Today in Islamophobia

A daily list of headlines about Islamophobia
compiled by the Bridge Initiative

Each day, the Bridge Initiative aims to bring you the news you need to know about Islamophobia. This resource will be updated every weekday at approximately 11:00 AM EST.

Today in Islamophobia Newsletter

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14 Feb 2020

Today in Islamophobia: In the UK, Baroness Warsi accuses the government of hypocrisy over Islamophobia definition, as the resignation of Sajid Javid plunges Tory inquiry into partisan Islamophobia to a new low. Protests against anti-Muslim legislations continue throughout India with a renewed focus on diversity and inclusion of all citizens. Our recommended read is by Bridge Associate Jordan Denari Duffner on a priests comments about Muslims, and what it reveals about Islamophobia within U.S Catholic circles. This, and more, below:

United States

14 Feb 2020

A priest's anti-Muslim comments reveal US Catholics' Islamophobia problem | Recommended Read

Calling Islam “the greatest threat” to Christianity and to America, the Rev. Nick VanDenBroeke argued that Muslim immigration to the United States should be curtailed. After news of the homily spread, the local chapter of a Muslim advocacy group called upon the Catholic Church to repudiate the priest’s remarks. VanDenBroeke then published his own brief statement: “My homily on immigration contained words that were hurtful to Muslims. I’m sorry for this. I realize now that my comments were not fully reflective of the Catholic Church’s teaching on Islam.” However sincere, this statement fails to acknowledge the fact that the views he expressed put Muslims at risk, nor does it indicate how the priest will seek to make amends. More than “hurtful,” VanDenBroeke’s comments were harmful, serving to drum up fear and suspicion, setting up an us-versus-them dichotomy that scapegoats Muslims and justifies discriminatory action against them. The whole incident is reflective of a deeper problem — the discrepancy between the church’s positive official teaching on Muslims and the Islamophobia that often permeates U.S. Catholic communities and discourse. read the complete article

Recommended Read
14 Feb 2020

It's high time to end medical complicity in torture

Last week, American psychologist and architect of the Bush-era torture programme, James Mitchell, took the stand at a hearing at the United States base in Guantanamo Bay, Cuba. He was there to provide evidence in the legal case against five men accused of planning and providing logistical support for the 9/11 attacks. His chilling testimony legitimising torture was yet another reminder of the shameful complicity of medical and health personnel in the horrific crimes committed in recent history under the pretence of "saving American lives". Almost two decades have passed since the start of the "war on terror" and the implementation of the US "enhanced interrogation" programme - a clinically friendly name for what until that time had been known by its proper name: torture. So, when he took the stand last week, did Mitchell finally accept responsibility for his crimes? Far from it. He simply gave a testimony mirroring his earlier justifications: "I'm just a guy who got asked to do something for his country". As a medical professional, my conduct is underpinned by principles of rehabilitation and respect for autonomy. Psychologists like Mitchell and his colleague Bruce Jessen, who helped him create the torture programme, were bound by similar ethics. Their involvement in torture is perverse and one of the worst conceivable violations of our profession. But Mitchell and his colleagues are hardly the only ones responsible for the atrocities committed in this period of recent history. Those crimes ripple beyond the individual. We know from the so-called "torture memos" and other evidence, that the expert opinion of scores of lawyers, doctors and civil officials was sought and relied upon to argue that "enhanced" interrogation techniques do not constitute torture. read the complete article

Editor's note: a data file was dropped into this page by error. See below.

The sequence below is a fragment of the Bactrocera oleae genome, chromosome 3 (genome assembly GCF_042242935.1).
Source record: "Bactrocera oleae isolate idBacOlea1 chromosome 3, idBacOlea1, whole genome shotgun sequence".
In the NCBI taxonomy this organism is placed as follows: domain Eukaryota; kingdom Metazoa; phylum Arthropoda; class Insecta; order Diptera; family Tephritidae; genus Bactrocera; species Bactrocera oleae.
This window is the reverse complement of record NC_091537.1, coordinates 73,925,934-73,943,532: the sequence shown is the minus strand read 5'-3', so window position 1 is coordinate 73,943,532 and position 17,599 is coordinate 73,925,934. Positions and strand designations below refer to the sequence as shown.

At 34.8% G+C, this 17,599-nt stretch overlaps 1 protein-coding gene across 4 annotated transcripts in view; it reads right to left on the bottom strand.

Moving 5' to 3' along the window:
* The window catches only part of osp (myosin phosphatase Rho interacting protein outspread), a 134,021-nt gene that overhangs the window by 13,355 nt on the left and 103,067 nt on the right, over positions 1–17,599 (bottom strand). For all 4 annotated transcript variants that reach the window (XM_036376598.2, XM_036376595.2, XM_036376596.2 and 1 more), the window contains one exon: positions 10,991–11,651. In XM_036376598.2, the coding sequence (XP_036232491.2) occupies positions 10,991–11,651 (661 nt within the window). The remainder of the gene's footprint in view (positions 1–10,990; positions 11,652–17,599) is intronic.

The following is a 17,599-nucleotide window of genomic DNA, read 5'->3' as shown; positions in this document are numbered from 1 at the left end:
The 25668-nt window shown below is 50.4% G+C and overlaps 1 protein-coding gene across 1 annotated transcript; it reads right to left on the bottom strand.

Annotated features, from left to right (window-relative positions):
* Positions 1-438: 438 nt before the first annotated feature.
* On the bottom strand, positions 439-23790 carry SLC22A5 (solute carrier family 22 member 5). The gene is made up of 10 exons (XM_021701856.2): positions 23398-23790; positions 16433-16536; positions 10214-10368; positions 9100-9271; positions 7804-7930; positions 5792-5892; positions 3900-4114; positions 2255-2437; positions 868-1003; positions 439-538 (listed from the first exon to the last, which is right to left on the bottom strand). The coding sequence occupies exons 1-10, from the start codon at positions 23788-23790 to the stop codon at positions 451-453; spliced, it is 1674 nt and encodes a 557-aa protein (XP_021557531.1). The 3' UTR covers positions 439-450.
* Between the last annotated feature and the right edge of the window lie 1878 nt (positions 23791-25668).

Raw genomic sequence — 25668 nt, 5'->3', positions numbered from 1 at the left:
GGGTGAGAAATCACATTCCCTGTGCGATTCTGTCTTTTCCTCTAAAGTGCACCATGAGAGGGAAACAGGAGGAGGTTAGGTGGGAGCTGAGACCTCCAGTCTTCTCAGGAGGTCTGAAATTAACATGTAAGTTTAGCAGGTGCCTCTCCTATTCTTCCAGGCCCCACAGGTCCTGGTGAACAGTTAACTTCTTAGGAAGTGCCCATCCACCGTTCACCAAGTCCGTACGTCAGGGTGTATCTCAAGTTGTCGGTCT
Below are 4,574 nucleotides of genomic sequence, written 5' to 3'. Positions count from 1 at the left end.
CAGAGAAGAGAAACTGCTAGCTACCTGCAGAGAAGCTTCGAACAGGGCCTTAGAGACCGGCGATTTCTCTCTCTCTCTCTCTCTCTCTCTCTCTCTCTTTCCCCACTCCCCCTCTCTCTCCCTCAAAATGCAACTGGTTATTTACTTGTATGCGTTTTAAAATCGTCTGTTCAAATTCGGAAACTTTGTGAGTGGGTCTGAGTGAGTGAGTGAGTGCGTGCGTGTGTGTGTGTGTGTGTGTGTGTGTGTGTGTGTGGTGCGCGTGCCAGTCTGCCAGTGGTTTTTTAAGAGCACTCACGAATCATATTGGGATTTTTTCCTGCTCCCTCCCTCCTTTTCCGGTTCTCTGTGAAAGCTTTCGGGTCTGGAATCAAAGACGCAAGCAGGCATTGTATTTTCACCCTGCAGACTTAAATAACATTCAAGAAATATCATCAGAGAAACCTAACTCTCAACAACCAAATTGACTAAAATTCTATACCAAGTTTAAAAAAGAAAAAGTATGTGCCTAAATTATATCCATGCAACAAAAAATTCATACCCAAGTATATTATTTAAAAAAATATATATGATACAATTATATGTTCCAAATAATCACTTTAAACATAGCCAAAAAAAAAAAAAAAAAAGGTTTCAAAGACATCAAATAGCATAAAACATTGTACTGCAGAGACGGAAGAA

14 Feb 2020

Guantanamo’s Ugly Taint on U.S. Diplomacy

Though the five alleged 9/11 conspirators were charged more than seven years ago and have been held at secret CIA “black sites” or at Guantanamo since the early 2000s, their trial has not begun. The military commissions at Guantanamo don’t meet international fair trial standards and the process is mired in procedural chaos, but the delay seems to be driven by the torture that Mitchell and the CIA inflicted on the five men while they were held in black sites around the world. The destruction of those sites and of the evidence of what took place in them has made it harder for defense counsel to obtain evidence regarding the torture of their clients. That has been a key issue during pre-trial hearings on the admissibility of evidence obtained through torture. That torture — and the failure of successive U.S. administrations to hold anyone accountable for the abuse – also stains and weakens American diplomacy to this day, impairing the ability of the U.S. government to keep its citizens safe abroad and to credibly promote respect for human rights in its foreign policy. Just last year, the chairman of the Xinjiang Uyghur Autonomous Region Government, Shohrat Zakir, criticized the passage of U.S. legislation calling for the closure of mass detention camps for Uighurs as hypocritical, comparing the conditions in the camps to those utilized by the United States at Guantanamo. What stood out to me listening to Mitchell describe vividly the way he tortured the men sitting before him was the similarities between what the United States has done at its “black sites” and at Guantanamo, and the actions the United States cites in its criticism of Egypt. read the complete article